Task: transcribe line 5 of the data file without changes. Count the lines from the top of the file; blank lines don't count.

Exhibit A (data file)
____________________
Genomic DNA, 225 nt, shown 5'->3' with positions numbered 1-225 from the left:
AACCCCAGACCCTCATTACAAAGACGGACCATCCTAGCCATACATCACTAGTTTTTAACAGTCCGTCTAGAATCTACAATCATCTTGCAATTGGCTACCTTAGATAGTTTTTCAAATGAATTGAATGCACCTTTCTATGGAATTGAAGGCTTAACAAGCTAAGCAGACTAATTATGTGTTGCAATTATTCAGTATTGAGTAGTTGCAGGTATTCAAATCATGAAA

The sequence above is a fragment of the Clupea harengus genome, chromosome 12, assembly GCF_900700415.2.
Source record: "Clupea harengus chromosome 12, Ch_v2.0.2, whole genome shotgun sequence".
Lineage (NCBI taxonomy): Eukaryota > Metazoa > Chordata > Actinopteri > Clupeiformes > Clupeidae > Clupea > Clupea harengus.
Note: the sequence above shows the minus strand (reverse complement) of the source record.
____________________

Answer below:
Lineage (NCBI taxonomy): Eukaryota > Metazoa > Chordata > Actinopteri > Clupeiformes > Clupeidae > Clupea > Clupea harengus.